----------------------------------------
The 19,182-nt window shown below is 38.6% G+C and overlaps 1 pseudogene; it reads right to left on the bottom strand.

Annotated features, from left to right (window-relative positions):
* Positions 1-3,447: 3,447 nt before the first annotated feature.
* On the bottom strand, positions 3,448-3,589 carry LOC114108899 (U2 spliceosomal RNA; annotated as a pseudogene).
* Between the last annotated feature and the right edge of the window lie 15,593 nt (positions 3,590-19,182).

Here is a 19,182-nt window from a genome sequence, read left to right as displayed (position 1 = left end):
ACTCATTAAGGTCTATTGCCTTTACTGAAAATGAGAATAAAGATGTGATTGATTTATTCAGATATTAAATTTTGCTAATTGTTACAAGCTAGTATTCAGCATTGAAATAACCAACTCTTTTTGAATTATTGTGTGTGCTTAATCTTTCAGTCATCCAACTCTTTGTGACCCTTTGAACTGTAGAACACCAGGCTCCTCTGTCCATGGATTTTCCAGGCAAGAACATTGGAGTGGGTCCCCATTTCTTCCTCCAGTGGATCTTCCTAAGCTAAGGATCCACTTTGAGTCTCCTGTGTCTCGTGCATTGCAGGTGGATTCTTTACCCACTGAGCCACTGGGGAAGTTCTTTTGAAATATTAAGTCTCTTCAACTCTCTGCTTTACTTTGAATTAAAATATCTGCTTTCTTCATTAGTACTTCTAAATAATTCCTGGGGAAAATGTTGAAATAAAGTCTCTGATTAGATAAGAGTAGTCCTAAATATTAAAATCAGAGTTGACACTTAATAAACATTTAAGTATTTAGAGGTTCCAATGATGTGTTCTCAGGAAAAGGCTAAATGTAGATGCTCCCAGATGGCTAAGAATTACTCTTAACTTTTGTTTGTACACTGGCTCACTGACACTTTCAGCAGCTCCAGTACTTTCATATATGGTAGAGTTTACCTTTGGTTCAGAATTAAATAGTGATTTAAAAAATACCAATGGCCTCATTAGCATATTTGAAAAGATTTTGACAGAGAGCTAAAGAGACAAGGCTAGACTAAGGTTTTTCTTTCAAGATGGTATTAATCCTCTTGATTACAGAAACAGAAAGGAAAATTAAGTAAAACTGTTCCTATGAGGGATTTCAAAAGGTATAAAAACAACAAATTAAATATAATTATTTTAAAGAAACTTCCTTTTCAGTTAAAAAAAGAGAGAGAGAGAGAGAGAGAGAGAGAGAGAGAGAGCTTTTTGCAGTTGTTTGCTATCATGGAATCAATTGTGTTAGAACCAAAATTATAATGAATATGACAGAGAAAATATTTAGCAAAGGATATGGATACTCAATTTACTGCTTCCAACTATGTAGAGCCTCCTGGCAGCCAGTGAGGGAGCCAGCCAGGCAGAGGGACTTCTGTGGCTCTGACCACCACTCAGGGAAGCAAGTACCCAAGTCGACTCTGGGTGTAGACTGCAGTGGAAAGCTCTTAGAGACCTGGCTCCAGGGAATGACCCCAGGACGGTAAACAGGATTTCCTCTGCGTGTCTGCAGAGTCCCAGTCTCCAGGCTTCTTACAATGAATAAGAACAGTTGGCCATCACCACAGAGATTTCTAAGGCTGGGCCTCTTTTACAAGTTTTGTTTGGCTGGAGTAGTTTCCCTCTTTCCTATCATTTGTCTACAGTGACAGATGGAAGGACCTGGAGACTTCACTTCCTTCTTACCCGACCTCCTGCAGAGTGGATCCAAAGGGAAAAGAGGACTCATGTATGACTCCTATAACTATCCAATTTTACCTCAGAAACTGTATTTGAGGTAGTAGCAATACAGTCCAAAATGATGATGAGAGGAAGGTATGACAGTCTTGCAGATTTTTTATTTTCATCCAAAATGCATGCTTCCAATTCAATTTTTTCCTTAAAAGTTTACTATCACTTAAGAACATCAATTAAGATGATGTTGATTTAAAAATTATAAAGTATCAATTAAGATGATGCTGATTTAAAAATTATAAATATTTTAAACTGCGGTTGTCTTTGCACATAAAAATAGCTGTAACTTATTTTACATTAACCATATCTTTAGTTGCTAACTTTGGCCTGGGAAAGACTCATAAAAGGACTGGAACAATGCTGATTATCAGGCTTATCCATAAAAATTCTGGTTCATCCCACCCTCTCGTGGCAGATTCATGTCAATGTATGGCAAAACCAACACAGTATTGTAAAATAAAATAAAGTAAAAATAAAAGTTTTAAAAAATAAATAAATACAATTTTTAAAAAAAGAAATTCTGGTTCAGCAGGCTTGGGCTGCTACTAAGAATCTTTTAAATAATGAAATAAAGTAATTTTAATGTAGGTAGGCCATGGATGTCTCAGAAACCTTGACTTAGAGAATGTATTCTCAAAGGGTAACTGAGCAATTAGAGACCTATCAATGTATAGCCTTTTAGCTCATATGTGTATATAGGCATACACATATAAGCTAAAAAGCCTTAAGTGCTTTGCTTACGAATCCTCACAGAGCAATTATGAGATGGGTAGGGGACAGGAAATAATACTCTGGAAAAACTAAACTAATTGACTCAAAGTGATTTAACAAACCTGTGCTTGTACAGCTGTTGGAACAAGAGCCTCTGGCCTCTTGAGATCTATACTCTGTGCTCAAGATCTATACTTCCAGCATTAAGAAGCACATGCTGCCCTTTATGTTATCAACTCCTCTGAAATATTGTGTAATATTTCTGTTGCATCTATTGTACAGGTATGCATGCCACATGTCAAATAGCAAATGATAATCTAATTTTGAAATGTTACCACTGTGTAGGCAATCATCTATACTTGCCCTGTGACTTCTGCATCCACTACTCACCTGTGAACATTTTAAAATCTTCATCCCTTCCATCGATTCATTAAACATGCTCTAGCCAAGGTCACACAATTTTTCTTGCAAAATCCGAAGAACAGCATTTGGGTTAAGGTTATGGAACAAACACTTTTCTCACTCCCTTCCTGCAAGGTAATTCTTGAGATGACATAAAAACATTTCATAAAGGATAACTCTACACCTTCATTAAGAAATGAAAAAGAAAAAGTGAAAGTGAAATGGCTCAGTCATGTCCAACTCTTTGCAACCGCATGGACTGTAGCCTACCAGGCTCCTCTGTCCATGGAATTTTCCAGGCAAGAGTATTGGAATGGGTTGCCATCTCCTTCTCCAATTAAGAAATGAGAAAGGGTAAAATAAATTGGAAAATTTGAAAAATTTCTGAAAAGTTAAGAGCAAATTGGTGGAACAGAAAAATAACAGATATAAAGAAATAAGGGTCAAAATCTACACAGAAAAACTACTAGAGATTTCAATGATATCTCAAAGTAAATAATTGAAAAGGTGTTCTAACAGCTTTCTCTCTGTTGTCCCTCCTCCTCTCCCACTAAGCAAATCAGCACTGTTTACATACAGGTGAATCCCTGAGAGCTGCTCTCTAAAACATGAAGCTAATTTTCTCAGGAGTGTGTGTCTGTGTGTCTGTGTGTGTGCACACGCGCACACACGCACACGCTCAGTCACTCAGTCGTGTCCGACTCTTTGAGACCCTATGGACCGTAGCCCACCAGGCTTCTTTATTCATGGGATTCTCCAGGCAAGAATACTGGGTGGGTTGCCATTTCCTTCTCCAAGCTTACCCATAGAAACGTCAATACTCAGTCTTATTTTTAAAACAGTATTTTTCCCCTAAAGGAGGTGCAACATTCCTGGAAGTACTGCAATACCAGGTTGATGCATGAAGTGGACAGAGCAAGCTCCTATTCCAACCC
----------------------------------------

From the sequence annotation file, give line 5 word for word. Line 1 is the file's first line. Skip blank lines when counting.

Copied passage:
* Between the last annotated feature and the right edge of the window lie 15,593 nt (positions 3,590-19,182).